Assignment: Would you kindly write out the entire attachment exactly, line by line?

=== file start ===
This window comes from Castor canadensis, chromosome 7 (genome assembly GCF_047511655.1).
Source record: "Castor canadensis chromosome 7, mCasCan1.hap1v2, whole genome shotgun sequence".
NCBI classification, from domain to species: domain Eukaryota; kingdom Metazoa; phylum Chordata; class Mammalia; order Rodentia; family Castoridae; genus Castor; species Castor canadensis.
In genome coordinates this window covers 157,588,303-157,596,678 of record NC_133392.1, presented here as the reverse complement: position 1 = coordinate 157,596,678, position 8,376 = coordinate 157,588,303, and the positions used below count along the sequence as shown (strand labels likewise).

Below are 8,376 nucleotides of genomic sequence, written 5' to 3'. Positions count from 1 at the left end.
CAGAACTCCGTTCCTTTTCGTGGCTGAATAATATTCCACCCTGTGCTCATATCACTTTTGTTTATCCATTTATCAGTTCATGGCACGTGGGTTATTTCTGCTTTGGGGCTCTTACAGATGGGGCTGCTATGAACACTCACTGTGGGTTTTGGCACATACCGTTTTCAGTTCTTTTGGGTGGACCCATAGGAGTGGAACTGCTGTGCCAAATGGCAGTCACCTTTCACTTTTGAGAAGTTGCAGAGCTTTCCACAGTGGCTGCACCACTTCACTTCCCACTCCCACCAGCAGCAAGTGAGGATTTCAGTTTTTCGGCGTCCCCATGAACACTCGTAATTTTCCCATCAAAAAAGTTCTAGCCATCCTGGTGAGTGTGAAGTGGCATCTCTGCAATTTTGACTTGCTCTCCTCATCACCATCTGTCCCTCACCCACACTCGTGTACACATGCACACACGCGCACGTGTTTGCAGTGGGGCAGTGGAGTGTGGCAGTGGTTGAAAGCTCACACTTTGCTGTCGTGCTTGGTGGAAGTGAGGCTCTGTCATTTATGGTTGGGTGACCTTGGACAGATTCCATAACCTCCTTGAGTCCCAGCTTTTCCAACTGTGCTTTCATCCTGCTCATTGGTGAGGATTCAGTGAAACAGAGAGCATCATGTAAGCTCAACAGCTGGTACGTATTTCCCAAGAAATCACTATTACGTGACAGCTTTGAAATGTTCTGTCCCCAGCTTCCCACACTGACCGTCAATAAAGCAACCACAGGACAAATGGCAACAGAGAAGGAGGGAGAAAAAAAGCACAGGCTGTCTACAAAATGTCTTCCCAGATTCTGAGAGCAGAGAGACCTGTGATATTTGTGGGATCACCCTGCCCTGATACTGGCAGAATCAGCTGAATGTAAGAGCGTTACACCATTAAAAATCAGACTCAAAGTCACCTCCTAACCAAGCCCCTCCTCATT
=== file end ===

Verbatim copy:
This window comes from Castor canadensis, chromosome 7 (genome assembly GCF_047511655.1).
Source record: "Castor canadensis chromosome 7, mCasCan1.hap1v2, whole genome shotgun sequence".
NCBI classification, from domain to species: domain Eukaryota; kingdom Metazoa; phylum Chordata; class Mammalia; order Rodentia; family Castoridae; genus Castor; species Castor canadensis.
In genome coordinates this window covers 157,588,303-157,596,678 of record NC_133392.1, presented here as the reverse complement: position 1 = coordinate 157,596,678, position 8,376 = coordinate 157,588,303, and the positions used below count along the sequence as shown (strand labels likewise).

Below are 8,376 nucleotides of genomic sequence, written 5' to 3'. Positions count from 1 at the left end.
CAGAACTCCGTTCCTTTTCGTGGCTGAATAATATTCCACCCTGTGCTCATATCACTTTTGTTTATCCATTTATCAGTTCATGGCACGTGGGTTATTTCTGCTTTGGGGCTCTTACAGATGGGGCTGCTATGAACACTCACTGTGGGTTTTGGCACATACCGTTTTCAGTTCTTTTGGGTGGACCCATAGGAGTGGAACTGCTGTGCCAAATGGCAGTCACCTTTCACTTTTGAGAAGTTGCAGAGCTTTCCACAGTGGCTGCACCACTTCACTTCCCACTCCCACCAGCAGCAAGTGAGGATTTCAGTTTTTCGGCGTCCCCATGAACACTCGTAATTTTCCCATCAAAAAAGTTCTAGCCATCCTGGTGAGTGTGAAGTGGCATCTCTGCAATTTTGACTTGCTCTCCTCATCACCATCTGTCCCTCACCCACACTCGTGTACACATGCACACACGCGCACGTGTTTGCAGTGGGGCAGTGGAGTGTGGCAGTGGTTGAAAGCTCACACTTTGCTGTCGTGCTTGGTGGAAGTGAGGCTCTGTCATTTATGGTTGGGTGACCTTGGACAGATTCCATAACCTCCTTGAGTCCCAGCTTTTCCAACTGTGCTTTCATCCTGCTCATTGGTGAGGATTCAGTGAAACAGAGAGCATCATGTAAGCTCAACAGCTGGTACGTATTTCCCAAGAAATCACTATTACGTGACAGCTTTGAAATGTTCTGTCCCCAGCTTCCCACACTGACCGTCAATAAAGCAACCACAGGACAAATGGCAACAGAGAAGGAGGGAGAAAAAAAGCACAGGCTGTCTACAAAATGTCTTCCCAGATTCTGAGAGCAGAGAGACCTGTGATATTTGTGGGATCACCCTGCCCTGATACTGGCAGAATCAGCTGAATGTAAGAGCGTTACACCATTAAAAATCAGACTCAAAGTCACCTCCTAACCAAGCCCCTCCTCATT